One thing I will say is it can be hard to find the work/life balance when you first strike out on your own. It's crazy stressful if you work a full-time job and no matter how mentally and physically exhausted you may become, the dog's needs don't stop just because you're too tired to deal with anything beyond your bed. You also will always have a curfew because the dog can't care for itself and will find other ways to amuse itself while you're gone...in some cases it might cost you your damage deposit!
 

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I love how much thought you're putting into this! Reminds me of how I am with big decisions. Research until I turn blue, haha.

You've gotten a lot of good advice, but there's definitely some things I want to add, as someone who's relatively fresh out of college. DEFINITELY wait until you're in school before you get a dog. Evaluate honestly how much time your academics and social activities take, and how much you'd be willing to sacrifice to make room for a dog in your life. As much as I love Samwise? I wouldn't have done well with a dog in undergrad. I was way more involved in certain activities than I'd ever expected (which was awesome! I'd have hated to miss out on most of it), and classes can certainly kick your behind in ways you can't always predict. Senior year especially. In your case, I'd definitely lean towards getting an older dog. Puppies are tons of work, and I say that when we got ours a little older (12 weeks) and I had my fiancee, who was equally committed to helping out. You don't want to get a puppy, then realize the next semester that you're stuck with a schedule where you can't go home for 8+ hours. An older dog can hold it, and most are fine with napping during the part of the day you're not there. Is it doable with a puppy? Sure! But it's a lot harder. Something to think about.

As for breeds... while I agree that many large breeds make as good or better apartment dogs than small breeds, landlords in your area may not agree. Look into what kind of housing is readily available in your budget... and below your budget. Just in case. Some areas make it very hard to find apartments that allow dogs more than 15-20 lbs. In some areas many landlords ban certain breeds and mixes thereof. Some areas you can find housing, but the fees and 'pet rent' piled on top can put you over the top, expenses-wise. Even if you find one place that'll work, try to get a feel for whether you'll have options if you need to move for whatever reason. It's tempting to aim for the best place you can afford, but speaking as someone who did that... don't. Find somewhere that meets your needs, but you can also continue to save money. Super important, especially with a pet! We've got a member here whose Boston/Bulldog pup has racked up several thousand dollars worth of vet bills before he's turned two. You just never know, with dogs.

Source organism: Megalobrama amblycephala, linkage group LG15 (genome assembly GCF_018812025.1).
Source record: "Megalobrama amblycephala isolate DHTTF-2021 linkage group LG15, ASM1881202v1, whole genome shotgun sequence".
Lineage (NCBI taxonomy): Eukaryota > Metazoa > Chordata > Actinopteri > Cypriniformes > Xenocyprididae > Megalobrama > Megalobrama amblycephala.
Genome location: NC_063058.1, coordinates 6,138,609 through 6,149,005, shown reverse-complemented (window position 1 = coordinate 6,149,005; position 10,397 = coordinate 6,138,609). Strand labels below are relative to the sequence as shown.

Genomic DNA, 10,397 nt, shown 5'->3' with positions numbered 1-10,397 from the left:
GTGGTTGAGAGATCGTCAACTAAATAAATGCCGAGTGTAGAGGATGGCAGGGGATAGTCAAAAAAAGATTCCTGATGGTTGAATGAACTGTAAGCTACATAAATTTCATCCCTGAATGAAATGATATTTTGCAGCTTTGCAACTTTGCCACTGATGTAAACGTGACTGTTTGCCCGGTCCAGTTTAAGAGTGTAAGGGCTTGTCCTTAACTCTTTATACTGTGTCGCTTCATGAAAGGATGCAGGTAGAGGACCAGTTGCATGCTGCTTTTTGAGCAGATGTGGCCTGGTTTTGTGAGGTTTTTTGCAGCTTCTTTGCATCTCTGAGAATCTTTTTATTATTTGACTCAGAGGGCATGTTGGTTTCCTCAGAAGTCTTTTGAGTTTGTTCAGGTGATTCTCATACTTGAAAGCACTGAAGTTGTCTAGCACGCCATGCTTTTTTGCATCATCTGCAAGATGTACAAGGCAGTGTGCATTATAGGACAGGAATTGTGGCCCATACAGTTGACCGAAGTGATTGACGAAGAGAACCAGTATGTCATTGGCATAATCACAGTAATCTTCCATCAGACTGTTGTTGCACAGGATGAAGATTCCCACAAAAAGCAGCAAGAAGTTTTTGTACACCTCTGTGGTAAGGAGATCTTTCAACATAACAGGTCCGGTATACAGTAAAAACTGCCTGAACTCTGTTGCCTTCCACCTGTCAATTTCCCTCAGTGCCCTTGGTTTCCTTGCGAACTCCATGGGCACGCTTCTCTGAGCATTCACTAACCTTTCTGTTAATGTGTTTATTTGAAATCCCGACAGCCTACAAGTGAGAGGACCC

Just keep in mind. Things change. When we got Sam, I never expected that only a year later everything would be different - my fiancee back in her home country working, me waiting on a visa to live there, having to move back in with my parents because alone, I couldn't afford any housing that would also accept Samwise. I'm extremely lucky to have supportive parents, or I'd be in a lot worse shape. Haven't regretted getting him at all! But for a lot of people, early 20s is a rocky time, so you've got to be prepared to roll with the punches.

Sorry for all the rambling! For the breed question, I like the lab and aussie suggestions. If you do need to go smaller, beagles are great family dogs (can be loud, though), and this forum has really turned me onto rat terriers! Sporty little dogs, but not as stubborn as the 'terrier' usually implies. I'd plug poodles (come in all sizes, great personalities, generally up for anything you can throw at them activity-wise), but they of course do require some more intensive grooming.
Good point on the size. We vacation a couple times per year and not only are hotels a challenge (on the drive) but rentals are tough to find. We always pay up the butt to take our dogs. I would say under 40 lbs is the way to go if you are going to venture away from home. Love my aussie to death, the beagle in her can make her a slug now, but the beagle was a howling nightmare as a pup, which was probably the aussie in her just wanting to be with us. Terriers can be pretty chilled out dogs.

Sam looks like a redheaded poodle. Cute.